Last week in Portland, federal officers seized at least two protesters without probable cause, threw them in unmarked vans, and interrogated them inside a federal courthouse. There is little question that these seizures violated the Fourth Amendment. But whether there will be any meaningful legal remedy for these wrongs remains in doubt.
As anticipated by Michael, Judge Mosman of the US District Court for Oregon ruled on Friday that Oregon lacked standing to challenge the federal government's seizures of its citizens. The decision turned on parens patriae doctrine, which allows a state to sue on behalf of its citizens when it has an interest apart from the interests of the private parties and a "quasi-sovereign interest" that has been violated. Judge Mosman ruled that Oregon lacked a quasi-sovereign interest in preventing its citizens from being arrested without probable cause, at least where only two citizens have been unlawfully seized so far. Also, as in Lyons v. City of Los Angeles, the state lacked standing to seek an injunction against further unlawful seizures, because it could not prove those seizures will occur in the future. Finally, the state couldn't assert its citizens' rights to be free from chilling effects on their speech, because citizens can "bring indivdual lawsuits to vindicate those rights."
This last argument is especially troubling. So far, no citizen seized without probable cause, thrown in a van, and interrogated in a federal courthouse has filed a lawsuit. Why not? There are several potential deterrents to individual lawsuits. When suing a federal officer for constitutional violations, plaintiffs typically cannot recover attorney's fees, under 28 U.S.C. 2412. Compensatory damages are likely to be limited in these cases, and the Supreme Court has generally limited punitive damages to a maximum of ten times compensatory damages. And qualified immunity, where officers can only be held liable for violating clearly established law, may bar recovery in this case. Many courts have treated qualified immunity as a sort of "one bite rule" for constitutional violations, allowing plaintiffs to recover only when the exact factual scenario at issue has arisen in a previous case. In Portland, although the government's actions plainly violated the Fourth Amendment, it is unlikely that courts have previously ruled on the precise fact pattern of a seizure without probable cause in the context of an ongoing protest plus travel in a van plus interrogation in a courthouse followed by release within 20 minutes. Courts applying the ultra-fact-specific version of qualified immunity might find that it applies here. On the other hand, some courts have been a bit more flexible in finding law clearly established, especially in cases involving First Amendment expression. But the prospects for substantial financial recovery for individuals are poor overall.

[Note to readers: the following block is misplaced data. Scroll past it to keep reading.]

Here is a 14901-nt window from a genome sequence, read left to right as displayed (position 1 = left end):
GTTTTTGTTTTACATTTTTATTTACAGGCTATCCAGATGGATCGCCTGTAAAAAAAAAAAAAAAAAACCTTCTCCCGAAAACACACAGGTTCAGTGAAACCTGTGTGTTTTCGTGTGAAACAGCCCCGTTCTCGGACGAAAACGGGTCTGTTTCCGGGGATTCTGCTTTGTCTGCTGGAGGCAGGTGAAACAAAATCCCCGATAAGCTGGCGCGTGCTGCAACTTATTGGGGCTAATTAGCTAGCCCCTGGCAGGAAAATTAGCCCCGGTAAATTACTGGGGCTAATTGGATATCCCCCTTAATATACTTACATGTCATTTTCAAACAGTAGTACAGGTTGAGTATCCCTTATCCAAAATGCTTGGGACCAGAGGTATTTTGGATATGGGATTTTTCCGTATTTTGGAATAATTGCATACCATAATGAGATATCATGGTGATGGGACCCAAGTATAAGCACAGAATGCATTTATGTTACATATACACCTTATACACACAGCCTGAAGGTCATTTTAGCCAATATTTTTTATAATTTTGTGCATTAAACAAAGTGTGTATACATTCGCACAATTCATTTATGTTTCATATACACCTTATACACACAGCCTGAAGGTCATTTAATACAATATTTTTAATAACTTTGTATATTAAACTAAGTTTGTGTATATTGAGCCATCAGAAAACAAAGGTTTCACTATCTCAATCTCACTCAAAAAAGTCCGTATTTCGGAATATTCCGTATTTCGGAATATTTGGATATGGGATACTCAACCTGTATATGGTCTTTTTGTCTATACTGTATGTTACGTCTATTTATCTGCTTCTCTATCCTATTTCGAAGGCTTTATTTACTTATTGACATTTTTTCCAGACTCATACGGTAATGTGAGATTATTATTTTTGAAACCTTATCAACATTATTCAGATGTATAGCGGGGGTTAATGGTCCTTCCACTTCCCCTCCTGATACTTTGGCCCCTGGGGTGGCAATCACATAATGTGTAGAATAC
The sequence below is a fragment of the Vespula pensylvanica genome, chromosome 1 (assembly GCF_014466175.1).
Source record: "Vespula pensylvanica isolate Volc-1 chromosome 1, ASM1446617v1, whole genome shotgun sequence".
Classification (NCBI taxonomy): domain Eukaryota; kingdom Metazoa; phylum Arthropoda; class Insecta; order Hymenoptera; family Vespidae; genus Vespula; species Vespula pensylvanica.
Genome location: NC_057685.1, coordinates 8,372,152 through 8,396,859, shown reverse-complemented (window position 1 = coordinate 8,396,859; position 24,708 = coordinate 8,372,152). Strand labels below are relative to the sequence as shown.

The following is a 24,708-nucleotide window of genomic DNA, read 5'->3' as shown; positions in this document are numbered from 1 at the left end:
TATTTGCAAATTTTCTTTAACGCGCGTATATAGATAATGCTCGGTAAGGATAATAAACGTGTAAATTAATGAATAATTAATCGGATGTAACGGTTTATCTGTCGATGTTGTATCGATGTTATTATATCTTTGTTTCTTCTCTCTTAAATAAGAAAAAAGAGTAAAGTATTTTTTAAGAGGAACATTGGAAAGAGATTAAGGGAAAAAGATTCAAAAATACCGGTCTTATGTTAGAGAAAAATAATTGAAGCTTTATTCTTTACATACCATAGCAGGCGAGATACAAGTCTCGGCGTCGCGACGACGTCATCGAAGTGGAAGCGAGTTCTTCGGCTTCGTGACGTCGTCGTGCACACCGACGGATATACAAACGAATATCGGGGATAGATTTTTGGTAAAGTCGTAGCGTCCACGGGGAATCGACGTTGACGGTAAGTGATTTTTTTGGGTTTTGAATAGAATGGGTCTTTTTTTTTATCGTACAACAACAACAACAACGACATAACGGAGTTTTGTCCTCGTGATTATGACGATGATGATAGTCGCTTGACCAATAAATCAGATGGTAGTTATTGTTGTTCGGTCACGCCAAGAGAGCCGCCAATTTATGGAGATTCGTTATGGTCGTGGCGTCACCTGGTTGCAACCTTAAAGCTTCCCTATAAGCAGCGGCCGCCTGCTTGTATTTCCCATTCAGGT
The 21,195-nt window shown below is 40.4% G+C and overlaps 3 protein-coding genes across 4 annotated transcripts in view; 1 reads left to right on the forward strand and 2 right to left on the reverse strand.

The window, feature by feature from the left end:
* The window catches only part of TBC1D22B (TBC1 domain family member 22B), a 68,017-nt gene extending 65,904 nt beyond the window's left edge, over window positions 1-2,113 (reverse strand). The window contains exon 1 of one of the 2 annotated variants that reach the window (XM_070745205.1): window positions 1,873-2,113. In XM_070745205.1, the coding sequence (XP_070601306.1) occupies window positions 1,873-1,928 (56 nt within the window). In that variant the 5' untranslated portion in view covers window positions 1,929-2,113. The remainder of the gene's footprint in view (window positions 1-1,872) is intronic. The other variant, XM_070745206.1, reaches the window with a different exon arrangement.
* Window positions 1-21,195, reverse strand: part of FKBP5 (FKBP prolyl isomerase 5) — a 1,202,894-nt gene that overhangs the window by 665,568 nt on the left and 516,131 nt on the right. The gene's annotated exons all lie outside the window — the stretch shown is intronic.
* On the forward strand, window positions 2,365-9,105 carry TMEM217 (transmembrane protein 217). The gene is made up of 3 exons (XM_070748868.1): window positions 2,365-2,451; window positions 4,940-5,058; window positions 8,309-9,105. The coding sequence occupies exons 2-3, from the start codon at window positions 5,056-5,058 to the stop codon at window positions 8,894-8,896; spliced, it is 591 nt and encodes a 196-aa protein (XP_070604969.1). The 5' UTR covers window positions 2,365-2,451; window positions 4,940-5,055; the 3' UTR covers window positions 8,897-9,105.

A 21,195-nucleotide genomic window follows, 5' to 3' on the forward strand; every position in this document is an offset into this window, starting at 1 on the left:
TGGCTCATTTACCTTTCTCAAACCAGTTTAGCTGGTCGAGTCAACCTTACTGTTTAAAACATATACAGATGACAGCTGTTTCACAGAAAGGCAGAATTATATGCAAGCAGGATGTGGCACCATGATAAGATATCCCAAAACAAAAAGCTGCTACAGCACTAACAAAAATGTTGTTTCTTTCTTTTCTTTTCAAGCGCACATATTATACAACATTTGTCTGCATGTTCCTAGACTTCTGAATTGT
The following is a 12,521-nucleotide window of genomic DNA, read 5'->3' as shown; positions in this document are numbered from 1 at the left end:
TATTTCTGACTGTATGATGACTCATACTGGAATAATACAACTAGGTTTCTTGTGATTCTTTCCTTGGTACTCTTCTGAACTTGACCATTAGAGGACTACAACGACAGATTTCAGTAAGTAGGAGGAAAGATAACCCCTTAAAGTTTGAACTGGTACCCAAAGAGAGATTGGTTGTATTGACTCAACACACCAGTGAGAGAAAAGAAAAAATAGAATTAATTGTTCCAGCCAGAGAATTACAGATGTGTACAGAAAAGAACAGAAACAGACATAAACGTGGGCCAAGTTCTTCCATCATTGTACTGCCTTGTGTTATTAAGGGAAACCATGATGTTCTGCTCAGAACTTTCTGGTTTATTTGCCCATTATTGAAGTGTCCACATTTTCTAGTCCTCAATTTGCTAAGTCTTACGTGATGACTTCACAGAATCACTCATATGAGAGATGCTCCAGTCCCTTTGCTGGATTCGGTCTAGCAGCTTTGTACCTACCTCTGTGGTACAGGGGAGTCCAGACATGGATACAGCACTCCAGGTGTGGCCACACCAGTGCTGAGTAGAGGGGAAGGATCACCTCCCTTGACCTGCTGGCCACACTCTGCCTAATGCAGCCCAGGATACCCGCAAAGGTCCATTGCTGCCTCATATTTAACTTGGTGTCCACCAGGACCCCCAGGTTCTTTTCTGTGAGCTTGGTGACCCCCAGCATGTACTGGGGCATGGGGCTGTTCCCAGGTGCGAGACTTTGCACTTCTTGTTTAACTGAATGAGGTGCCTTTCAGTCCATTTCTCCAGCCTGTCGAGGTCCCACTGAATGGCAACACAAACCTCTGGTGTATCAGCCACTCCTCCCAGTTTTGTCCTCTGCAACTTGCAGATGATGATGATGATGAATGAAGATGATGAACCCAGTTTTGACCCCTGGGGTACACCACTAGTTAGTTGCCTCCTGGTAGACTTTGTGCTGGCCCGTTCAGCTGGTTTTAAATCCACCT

As my former colleague Leah Litman has written, it's a problem when courts deny one remedy on the ground that another remedy is available, only for that remedy to fail as well. The remedies of parens patriae suits and individual suits appear to be "collapsing." And robust Fourth Amendment rights are not much good if no one can get a remedy when they're violated.
How do we fix this? Courts could adopt a more pragmatic approach to qualified immunity, denying it when police activity clearly violates the constitution, even if the exact scenario at issue hasn't arisen before. Or courts or legislatures could get rid of qualified immunity altogether. But even that may not lead to meaningful individual recoveries for most constitutional violations by police.
In light of this, courts could also relax state standing restrictions, which seem to lack a compelling policy justification. (And standing in general seems to have little grounding in text or history.) The Supreme Court's ruling in Lyons was designed to prevent individual citizens from trying to set municipal policy. But similar concerns don't exist when a state is challenging federal encroachment--the state is trying to preserve state policy. Likewise, the idea that a state lacks a quasi-sovereign interest in preventing federal officers from seizing and interrogating its citizens (even just a handful of them) is a narrow and crabbed concept of state interests. The sovereignty of Oregon over its territory and its citizens is very much at issue.
The severe practical limits on individual recoveries against federal agents should inform parens patriae doctrine. Where individuals can't effectively vindicate their constitutional rights, their state should be allowed to do so on their behalf.